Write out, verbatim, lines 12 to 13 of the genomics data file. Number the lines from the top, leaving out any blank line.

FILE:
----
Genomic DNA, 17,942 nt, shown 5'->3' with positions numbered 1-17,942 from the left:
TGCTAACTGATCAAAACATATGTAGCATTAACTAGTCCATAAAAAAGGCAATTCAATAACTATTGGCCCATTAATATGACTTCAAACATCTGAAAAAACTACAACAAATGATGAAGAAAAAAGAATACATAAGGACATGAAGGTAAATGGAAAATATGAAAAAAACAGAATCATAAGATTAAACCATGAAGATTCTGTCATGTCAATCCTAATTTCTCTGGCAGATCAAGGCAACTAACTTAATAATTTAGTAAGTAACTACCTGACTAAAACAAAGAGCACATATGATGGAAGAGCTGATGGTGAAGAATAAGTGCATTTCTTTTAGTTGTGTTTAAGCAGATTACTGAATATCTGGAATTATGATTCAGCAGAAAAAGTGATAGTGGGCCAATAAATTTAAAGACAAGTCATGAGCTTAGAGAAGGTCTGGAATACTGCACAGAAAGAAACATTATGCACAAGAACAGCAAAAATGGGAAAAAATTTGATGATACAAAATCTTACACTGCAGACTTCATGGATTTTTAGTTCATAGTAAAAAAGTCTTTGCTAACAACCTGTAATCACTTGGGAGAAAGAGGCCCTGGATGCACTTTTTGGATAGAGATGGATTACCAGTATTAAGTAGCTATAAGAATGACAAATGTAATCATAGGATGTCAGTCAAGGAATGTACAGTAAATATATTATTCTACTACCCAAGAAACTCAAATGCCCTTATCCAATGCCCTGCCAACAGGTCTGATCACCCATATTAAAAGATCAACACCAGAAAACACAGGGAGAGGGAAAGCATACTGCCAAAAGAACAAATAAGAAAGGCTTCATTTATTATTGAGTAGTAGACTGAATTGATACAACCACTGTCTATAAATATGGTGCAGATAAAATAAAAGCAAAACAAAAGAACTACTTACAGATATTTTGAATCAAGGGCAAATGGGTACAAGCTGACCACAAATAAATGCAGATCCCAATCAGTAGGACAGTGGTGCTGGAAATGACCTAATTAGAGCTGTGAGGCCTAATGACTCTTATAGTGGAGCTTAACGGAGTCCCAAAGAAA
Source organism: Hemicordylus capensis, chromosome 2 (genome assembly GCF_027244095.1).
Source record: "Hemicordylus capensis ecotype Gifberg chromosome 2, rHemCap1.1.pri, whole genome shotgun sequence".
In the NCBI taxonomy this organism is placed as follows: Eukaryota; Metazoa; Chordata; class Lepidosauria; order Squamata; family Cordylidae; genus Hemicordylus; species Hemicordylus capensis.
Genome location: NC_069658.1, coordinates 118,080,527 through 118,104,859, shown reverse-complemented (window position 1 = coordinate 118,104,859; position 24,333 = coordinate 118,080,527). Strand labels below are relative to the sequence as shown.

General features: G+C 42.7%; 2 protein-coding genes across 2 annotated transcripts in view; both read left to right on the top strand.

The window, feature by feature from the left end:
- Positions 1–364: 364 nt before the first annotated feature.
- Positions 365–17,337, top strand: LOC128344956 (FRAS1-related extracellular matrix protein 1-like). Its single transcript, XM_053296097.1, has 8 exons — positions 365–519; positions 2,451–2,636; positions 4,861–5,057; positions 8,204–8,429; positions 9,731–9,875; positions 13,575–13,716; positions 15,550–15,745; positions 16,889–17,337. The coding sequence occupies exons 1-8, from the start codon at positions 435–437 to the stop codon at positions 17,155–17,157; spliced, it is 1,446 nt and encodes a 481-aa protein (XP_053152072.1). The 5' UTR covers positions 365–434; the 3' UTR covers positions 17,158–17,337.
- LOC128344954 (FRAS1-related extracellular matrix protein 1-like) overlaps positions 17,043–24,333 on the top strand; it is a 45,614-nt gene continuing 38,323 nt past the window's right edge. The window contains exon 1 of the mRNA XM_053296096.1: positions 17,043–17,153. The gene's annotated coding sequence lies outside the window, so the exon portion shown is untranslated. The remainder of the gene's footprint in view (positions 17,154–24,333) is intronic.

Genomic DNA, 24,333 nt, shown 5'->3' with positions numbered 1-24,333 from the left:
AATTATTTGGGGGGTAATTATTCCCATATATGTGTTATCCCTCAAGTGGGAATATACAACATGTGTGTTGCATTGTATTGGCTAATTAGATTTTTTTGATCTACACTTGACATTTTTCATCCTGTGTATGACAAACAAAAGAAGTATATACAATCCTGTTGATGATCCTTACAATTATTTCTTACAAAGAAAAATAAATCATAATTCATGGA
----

Genomic DNA, 24,333 nt, shown 5'->3' with positions numbered 1-24,333 from the left:
AATTATTTGGGGGGTAATTATTCCCATATATGTGTTATCCCTCAAGTGGGAATATACAACATGTGTGTTGCATTGTATTGGCTAATTAGATTTTTTTGATCTACACTTGACATTTTTCATCCTGTGTATGACAAACAAAAGAAGTATATACAATCCTGTTGATGATCCTTACAATTATTTCTTACAAAGAAAAATAAATCATAATTCATGGA